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Can National Competitiveness Strategies Include Decent Work?

June 18, 2012

A new study co-authored by the Maquila Solidarity Network (MSN - Canada), the Honduran Independent Monitoring Team (EMIH), and Professionals for Corporate Social Auditing (PASE - Nicaragua) challenges the conventional wisdom that competing on the basis of cheap labour is the only option for poor garment producing countries.

Can national competitiveness strategies include Decent Work? examines and compares the garment export industries in Nicaragua and Honduras, assessing whether it is possible to adopt national competitiveness strategies that seek a balance between the needs and demands of foreign investors and brand buyers and the rights, needs and aspirations of garment workers.

Beginning with an overview of the factors behind the decisions of international brands and manufacturers to source from and/or invest in particular countries and regions, the study then provides a bottom-up view of the critical workplace problems identified by maquila garment workers, representatives of trade unions, women's and other civil society organizations, and labour rights experts in Nicaragua and Honduras. It gives particular emphasis to the issues, concerns and priorities of women workers. Throughout the study, we assess whether and to what degree social dialogue is contributing to the development of competitiveness strategies that include decent work.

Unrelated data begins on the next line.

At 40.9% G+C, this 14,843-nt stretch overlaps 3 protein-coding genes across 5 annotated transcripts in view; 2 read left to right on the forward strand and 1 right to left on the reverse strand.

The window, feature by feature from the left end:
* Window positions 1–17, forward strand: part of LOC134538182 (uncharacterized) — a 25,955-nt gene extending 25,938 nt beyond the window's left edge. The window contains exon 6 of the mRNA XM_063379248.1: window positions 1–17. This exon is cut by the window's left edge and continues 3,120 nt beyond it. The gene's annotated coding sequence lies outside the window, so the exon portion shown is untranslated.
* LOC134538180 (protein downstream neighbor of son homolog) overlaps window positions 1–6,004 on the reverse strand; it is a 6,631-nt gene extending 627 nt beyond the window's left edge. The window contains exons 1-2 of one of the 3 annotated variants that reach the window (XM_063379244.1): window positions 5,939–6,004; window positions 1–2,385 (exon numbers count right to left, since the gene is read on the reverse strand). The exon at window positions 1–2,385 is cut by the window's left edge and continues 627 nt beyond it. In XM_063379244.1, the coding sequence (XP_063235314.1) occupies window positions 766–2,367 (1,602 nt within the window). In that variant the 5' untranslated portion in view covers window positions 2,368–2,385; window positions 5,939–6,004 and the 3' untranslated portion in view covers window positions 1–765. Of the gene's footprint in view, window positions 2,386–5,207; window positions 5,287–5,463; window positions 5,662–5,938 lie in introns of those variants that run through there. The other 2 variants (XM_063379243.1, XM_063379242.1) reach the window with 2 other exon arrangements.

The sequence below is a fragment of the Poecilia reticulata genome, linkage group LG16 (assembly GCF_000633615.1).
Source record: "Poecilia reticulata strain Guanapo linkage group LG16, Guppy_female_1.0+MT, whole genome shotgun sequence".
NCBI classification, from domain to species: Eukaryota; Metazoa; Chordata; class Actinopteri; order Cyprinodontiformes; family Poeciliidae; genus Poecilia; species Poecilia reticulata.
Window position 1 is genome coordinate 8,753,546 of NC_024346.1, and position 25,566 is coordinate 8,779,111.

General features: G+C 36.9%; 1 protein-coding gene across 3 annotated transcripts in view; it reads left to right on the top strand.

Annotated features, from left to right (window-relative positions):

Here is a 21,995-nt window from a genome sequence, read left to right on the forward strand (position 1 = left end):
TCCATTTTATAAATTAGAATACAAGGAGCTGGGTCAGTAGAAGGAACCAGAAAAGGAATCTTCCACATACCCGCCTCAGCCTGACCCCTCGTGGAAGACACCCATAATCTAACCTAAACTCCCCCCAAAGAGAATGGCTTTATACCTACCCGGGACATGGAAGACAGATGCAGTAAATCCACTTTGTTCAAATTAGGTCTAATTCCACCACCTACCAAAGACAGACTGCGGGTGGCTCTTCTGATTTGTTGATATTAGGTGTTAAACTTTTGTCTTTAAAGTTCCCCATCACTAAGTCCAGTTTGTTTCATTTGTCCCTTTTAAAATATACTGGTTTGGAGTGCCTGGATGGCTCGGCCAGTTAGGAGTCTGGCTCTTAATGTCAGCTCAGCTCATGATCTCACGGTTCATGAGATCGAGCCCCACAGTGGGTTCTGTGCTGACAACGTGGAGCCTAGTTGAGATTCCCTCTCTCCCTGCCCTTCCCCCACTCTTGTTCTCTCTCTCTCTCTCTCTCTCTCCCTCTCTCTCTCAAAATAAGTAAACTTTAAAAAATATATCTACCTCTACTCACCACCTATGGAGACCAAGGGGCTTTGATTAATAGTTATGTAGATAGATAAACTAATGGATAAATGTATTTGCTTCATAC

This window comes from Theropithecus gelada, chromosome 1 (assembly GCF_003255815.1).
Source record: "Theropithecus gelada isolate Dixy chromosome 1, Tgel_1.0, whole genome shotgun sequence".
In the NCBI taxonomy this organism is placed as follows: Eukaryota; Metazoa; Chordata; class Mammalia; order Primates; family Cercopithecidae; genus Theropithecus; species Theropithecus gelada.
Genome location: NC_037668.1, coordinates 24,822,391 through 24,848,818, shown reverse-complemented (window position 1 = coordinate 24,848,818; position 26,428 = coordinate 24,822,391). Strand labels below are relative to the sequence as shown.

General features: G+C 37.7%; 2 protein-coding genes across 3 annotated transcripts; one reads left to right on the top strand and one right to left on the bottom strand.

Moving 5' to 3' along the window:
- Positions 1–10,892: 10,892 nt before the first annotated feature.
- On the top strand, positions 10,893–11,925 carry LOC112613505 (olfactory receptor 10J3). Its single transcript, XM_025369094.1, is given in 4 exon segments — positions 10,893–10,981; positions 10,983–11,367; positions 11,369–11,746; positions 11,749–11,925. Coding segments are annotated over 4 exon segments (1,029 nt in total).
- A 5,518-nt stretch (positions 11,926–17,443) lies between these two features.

A summary of the report and a set of recommendations for international brands, retailers and manufacturers sourcing or investing in Central America are included separately.